Dark and Gripping Thriller inside The Girl on the Train

Did you know The Girl on the Train Novel by Paula Hawkins is about a lonely divorcee who gets caught up in the disappearance of a woman whom she had been surreptitiously watching?
A debut psychological thriller that will forever change the way you look at other people's lives.

Rachel takes the same commuter train every morning. Every day she rattles down the track, flashes past a stretch of cozy suburban homes, and stops at the signal that allows her to daily watch the same couple breakfasting on their deck. She’s even started to feel like she knows them. “Jess and Jason,” she calls them. Their life—as she sees it—is perfect. Not unlike the life she recently lost.

And then she sees something shocking. It’s only a minute until the train moves on, but it’s enough. Now everything’s changed. Unable to keep it to herself, Rachel offers what she knows to the police, and becomes inextricably entwined in what happens next, as well as in the lives of everyone involved. Has she done more harm than good?

Compulsively readable, The Girl on the Train is an emotionally immersive, Hitchcockian thriller and an electrifying debut.

The Girl on the Train is told by three women and three different lives: Rachel, Megan and Anna. The main character, our very flawed protagonist, is Rachel. Rachel is divorced and depressed. She rides the train daily into London, although she has no reason because she lost her job in London. She does this to fool her landlady/old friend, because she doesn't want her to know that she's unemployed.

Rachel, even though she lost her job in London months ago, still rides the train in order to fool her roommate. And to fuel her sociopathic tendencies. On her long train commute into London each day, Rachel likes to pass the time watching people at their homes. She takes a special interest in a young couple that she often observes enjoying morning coffee on their balcony near the tracks, whom she nicknames Jess and Jason. Because her own life is in shambles, Rachel likes to imagine that Jess and Jason are living a romantic, idyllic life. Then one morning, in the moment in which her train passes their home, Rachel sees something that will become imperative to the investigation when Jess goes missing. Unfortunately, the police are skeptical of Rachel’s reliability because of her own dubious life choices.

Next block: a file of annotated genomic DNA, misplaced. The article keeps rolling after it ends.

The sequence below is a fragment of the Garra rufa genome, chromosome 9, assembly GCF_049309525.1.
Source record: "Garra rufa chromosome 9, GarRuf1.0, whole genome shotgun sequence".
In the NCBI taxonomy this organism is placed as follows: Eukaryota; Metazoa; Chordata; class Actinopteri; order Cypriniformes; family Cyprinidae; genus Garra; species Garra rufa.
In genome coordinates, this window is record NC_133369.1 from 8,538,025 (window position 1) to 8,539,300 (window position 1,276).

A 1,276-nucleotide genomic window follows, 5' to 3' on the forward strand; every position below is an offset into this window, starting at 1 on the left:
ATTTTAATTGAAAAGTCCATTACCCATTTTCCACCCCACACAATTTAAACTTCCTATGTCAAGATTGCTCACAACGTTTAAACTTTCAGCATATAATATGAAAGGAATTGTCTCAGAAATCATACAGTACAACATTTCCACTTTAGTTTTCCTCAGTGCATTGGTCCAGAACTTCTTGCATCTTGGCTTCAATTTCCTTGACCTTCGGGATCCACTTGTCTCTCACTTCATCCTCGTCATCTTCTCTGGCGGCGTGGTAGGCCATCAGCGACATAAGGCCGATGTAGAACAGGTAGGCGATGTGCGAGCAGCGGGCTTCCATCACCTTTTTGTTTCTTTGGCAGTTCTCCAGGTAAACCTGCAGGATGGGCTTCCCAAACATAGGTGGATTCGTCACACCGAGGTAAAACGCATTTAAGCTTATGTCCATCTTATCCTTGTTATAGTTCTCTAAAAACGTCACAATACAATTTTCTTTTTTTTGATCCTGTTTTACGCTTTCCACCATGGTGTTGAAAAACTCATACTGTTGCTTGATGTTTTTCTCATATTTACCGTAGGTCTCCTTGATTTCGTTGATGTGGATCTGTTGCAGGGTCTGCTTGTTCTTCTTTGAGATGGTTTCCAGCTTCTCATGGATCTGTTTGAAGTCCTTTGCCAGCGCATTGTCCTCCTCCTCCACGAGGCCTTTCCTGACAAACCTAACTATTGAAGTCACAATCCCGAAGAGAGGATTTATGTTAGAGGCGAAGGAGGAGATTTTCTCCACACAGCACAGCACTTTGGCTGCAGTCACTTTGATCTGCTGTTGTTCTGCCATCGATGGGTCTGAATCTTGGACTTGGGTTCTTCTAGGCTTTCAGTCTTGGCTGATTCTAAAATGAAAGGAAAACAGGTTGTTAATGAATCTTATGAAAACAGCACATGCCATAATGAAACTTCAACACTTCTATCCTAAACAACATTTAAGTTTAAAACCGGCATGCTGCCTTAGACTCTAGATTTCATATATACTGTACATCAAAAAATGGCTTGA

We also get chapters written in Megan's point of view. Megan is not the perfect woman that Rachel has made up in her mind and as her story unfolds, you get more and more wrapped up into what happened to her and how it has anything to do with Rachel.

The Girl on the Train is tremendous, dark and gripping thriller and it has a complete ending. So many books nowadays seem to end with a sequel in mind but not so for this. You can feel like you know the whole story.   The people in this story, while not wholly likeable become people you root for unlike the unlovable characters in "Gone Girl". The character and setting descriptions are outstanding. The sometimes long narratives helped build the tension and heightened the sense of impending danger.

This was the most visceral intense bare bones terror horror seduction destruction ride on earth. The perfectly spun web of addiction depression and non stop disbelief at the descent of madness that occurs when psychopaths invade lives.

Given that the plot of The Girl on the Train ultimately focused on murder, deceit, alcoholism, and abuse and many grim issues that are well known in today's society. Paula Hawkins did a fantastic job of writing it. Once you start reading this novel it is hard to put down. It does have a slow start but it builds tension.